HomeLatest UpdatesVulnerabilities found in high-power Bosch wrenches popular with carmakers

Vulnerabilities found in high-power Bosch wrenches popular with carmakers

Several vulnerabilities have been found in a popular line of pneumatic torque wrenches made by a subsidiary of Bosch, a German engineering and technology corporation.

The mechanical wrenches are typically found in manufacturing facilities that perform safety-critical tightening tasks, especially automotive production lines, according to researchers at industrial cybersecurity firm Nozomi Networks.

The vulnerabilities in the Bosch Rexroth NXA015S-36V-B nutrunner/pneumatic torque wrench have not been exploited yet, the researchers said. But the discovery underscores how the manufacturing process offers potential avenues for malicious hackers.

“Threat actors currently have the ability to implant ransomware on the device, which can lead to production line stoppages, thus guaranteeing large scale financial losses for the company,” the researchers said.

“Further, this exploitation also allows threat actors to undetectably hijack tightening programs for the nutrunners, making it possible to introduce sub-optimal tightening or cause damage due to excessive tightening.”

This means that the final torque levels applied to mechanical fastenings would now be compromised, so operational performance and safety measures are no longer met, the researchers explained.

Nozomi Networks officials told Recorded Future News that the devices natively support custom protocols from Volkswagen and BMW, and several other car companies likely use them.

A spokesperson for Bosch said in a statement that Nozomi Networks notified the corporation of the issues several weeks ago.

“Bosch Rexroth immediately took up this advice and is working on a patch to solve the problem. This patch will be released at the end of January 2024,” the spokesperson said.

“Security is a top priority at Bosch Rexroth. Our experts continuously monitor any threats and take immediate countermeasures, if necessary, for example through updates offered by the manufacturers. With this approach, we can guarantee a high standard of security at Bosch Rexroth.”

The company published multiple advisories about the issues and informed customers through an RSS feed.

Nozomi Networks said it would not release the full details of the vulnerabilities in an effort to give Bosch customers time to install patches and mitigations.

Some of the vulnerabilities score as high as 8.8 on the CVE scale, according to the researchers.

All of the CVEs affect 14 versions of the Rexroth Nexo cordless nutrunner and five versions of the Rexroth Nexo special cordless nutrunner. Some of the vulnerabilities can be chained together in certain attacks, the researchers found.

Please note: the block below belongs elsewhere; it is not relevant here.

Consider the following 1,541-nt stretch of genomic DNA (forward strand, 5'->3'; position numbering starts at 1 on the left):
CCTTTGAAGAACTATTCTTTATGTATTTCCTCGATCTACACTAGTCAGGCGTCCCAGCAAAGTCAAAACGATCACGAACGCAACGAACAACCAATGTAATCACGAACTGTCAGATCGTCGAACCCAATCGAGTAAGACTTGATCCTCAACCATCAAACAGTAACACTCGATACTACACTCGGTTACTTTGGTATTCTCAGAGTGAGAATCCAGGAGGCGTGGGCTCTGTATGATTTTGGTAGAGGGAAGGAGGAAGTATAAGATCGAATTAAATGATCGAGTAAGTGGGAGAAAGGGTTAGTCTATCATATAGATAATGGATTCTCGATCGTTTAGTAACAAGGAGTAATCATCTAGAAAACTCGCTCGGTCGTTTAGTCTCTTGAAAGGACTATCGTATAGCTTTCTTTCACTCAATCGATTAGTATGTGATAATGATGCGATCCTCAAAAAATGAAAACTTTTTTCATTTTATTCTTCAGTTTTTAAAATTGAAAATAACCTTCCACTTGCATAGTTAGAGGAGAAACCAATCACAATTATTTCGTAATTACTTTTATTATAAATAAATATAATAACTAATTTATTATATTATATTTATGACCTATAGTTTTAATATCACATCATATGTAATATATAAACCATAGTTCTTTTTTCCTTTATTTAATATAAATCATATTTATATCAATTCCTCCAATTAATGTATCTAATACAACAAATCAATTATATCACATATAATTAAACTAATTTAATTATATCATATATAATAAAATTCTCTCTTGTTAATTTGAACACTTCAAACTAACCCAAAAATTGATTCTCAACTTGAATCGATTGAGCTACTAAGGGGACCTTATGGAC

Connected production processes

The researchers said production lines are increasingly becoming reliant on computer systems that are interconnected, making potential ransomware attacks and cyber incidents more damaging to companies.

Bosch’s NXA015S-36V-B is a cordless, handheld pneumatic torque wrench specifically engineered for specific safety-critical tightening operations. The tool comes with a visual display that provides users with real-time data and more. It can connect to the local WiFi network and reprogrammed remotely.

The vulnerabilities discovered by Nozomi Networks affect the management web application used to regulate the tool. The vulnerabilities found allow an unauthenticated attacker to send messages to the device and compromise it.

“Once this unauthorized access is gained, numerous attack scenarios become possible,” they said.

The researchers laid out two possible scenarios involving ransomware and device takeover. With ransomware, attackers could make the device completely inoperable by “preventing a local operator from controlling the drill through the onboard display and disabling the trigger button.”

They could display a ransom message on the screen and “swiftly render all tools on a production line inaccessible, potentially causing significant disruptions to the final asset owner.”

The other scenario would allow attackers to change the configuration of the tightening programs by increasing or decreasing the target torque value.

“Aside from the potential health and safety risks which may arise from improperly torqued fastenings in critical devices, the potential for business harm extends into other types of losses. An overtightened connection places excess stress on the bolt and nut which, again over time, will cause premature failure of the fixture possibly through failure of the threads themselves, or possibly exceeding the elastic limits of the material resulting in deformation,” they explained.

Depending on the company, devices like nutrunners may be critical parts of the quality management and assurance program — in some cases the last line of quality assurance.

“Long term, unmitigated alteration could affect the product quality, forcing you to recall thousands of products already in the market. A threat group or individual might reach out to you revealing a potential flaw in the manufacturing process, but not giving the entire details until you pay for it,” the researchers said.

“The implications are extensive, from potentially dangerous accidents to complex lawsuits derived from defective product operations, and the potential for ransomware – the sky is the limit when it comes to potential impacts.”

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